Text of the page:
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Mets Officially Welcome Back Outfielder Jay Bruce

NEW YORK (CBSNewYork) — Jay Bruce said his wife predicted this offseason that he would return to the Mets. On Wednesday, her prophecy officially came true, as the power-hitting outfielder was reintroduced to the New York media.

After signing a three-year, $39 million deal, the three-time All-Star said he didn't necessarily anticipate he'd be back in a Mets uniform after he was dealt to the Cleveland Indians in August but he knew the possibility was a very real one.

"I definitely think that myself and (general manager) Sandy (Alderson) and (chief operating officer) Jeff (Wilpon) and the whole Mets organization wanted to definitely leave the door open," Bruce said. "They expressed that they really appreciated my time here, and I told them the same. And from the very beginning, they said, 'Listen, there could be a reunion, and we definitely want to kind of explore those options in the offseason.'"

Bruce, who will again wear No. 19, said he also appreciated how honest the Mets were with him in the weeks leading up to the trade, leaving a good impression on the 30-year-old.

Mets OF Jay Bruce
The Mets' Jay Bruce watches his three-run home run during the first inning against the Colorado Rockies on July 15, 2017, at Citi Field. (Photo by Adam Hunger/Getty Images)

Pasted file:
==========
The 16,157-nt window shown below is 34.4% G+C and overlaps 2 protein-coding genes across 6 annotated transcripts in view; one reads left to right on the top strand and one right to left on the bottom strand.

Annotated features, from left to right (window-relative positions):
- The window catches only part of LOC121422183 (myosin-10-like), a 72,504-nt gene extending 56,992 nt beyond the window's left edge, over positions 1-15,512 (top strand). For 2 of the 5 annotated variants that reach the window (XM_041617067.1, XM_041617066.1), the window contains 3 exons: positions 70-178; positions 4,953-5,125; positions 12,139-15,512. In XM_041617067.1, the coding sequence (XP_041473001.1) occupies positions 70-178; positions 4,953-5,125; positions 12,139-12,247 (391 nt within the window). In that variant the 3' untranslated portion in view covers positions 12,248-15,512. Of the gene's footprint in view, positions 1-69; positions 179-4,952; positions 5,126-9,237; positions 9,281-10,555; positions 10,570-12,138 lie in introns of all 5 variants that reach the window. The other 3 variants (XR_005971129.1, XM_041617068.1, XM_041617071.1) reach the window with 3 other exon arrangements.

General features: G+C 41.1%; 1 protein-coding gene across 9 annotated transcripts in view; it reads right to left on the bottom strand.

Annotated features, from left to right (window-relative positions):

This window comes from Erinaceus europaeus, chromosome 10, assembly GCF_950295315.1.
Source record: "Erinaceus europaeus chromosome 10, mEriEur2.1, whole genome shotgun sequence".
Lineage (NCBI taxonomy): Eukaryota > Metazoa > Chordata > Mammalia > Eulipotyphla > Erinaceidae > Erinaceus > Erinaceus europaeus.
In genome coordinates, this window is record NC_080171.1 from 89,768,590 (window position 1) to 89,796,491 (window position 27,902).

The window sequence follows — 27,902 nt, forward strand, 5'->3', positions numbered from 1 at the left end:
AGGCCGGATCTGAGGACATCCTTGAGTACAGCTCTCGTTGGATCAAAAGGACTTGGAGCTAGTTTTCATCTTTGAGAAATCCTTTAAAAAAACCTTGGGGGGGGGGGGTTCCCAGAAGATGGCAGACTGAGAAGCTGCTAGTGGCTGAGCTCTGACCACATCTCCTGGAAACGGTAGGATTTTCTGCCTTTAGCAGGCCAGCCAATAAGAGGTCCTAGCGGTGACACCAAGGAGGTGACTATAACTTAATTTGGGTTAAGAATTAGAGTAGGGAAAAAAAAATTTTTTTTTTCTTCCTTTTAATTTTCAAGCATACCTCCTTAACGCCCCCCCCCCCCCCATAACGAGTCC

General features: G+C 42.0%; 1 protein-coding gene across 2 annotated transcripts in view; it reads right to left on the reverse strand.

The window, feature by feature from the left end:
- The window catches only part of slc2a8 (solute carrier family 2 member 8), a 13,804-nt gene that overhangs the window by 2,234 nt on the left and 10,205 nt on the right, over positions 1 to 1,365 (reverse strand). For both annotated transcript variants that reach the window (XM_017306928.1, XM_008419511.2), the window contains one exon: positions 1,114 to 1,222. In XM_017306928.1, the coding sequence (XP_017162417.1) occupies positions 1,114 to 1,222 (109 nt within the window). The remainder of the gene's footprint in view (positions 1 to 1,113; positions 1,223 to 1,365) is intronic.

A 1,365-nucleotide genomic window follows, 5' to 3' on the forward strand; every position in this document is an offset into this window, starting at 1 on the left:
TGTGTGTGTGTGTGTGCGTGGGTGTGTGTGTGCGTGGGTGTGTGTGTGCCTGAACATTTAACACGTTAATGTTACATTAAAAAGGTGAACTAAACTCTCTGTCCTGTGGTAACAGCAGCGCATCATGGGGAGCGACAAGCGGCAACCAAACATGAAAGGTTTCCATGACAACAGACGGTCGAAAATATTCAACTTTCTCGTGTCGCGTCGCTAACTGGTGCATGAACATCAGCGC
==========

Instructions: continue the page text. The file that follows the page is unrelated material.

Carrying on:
Bruce hit .254 last season with a career-high 36 home runs -- 29 of which came with the Mets.

Alderson said Bruce's performance was only one reason he sought to re-sign him. The GM said he also likes Bruce's durability, versatility and intelligence.

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"I can't tell you how happy we are to have him back," Alderson said.

What's ironic about the reunion is there was a time when it looked like Bruce and the Mets were a bad marriage. Through his first 42 games with the team after being acquired in a 2016 trade with the Cincinnati Reds, Bruce was hitting just .174 with four homers. That led to widespread criticism that he couldn't handle playing in the New York spotlight.

"I've obviously been well-documented in saying that the whole performing-in-New York thing was a bit overblown with me," Bruce said. "I would like to think that I put that to rest and got to move forward from that. But New York's a big stage, it really is. It's a big stage, and I think that you have to embrace it, and you have to be here and understand the passion of the fans and the market. And that's something that I really appreciate and like, because fans are what keep this game going and make it what it is."

With the Mets, Bruce will be reunited with new manager Mickey Callaway, who was previously the Indians' pitching coach. Bruce said he got to know Callaway fairly well during their short time working together in Cleveland.

"For me, what set Mickey apart a little bit was the fact that he did take the time to kind of create a rapport with the other players, not just the pitchers in Cleveland," Bruce said. "So I felt like I got to know him just for the short time that I was there, and I think that he made a point in kind of extending himself to the other players in having a relationship because I think that he felt that was very, very important, and I appreciate that."

Bruce will be paid $10 million this season and $14.5 million in each of the following two years. He has a partial no-trade clause that allows him to block up to five teams each year from acquiring him.

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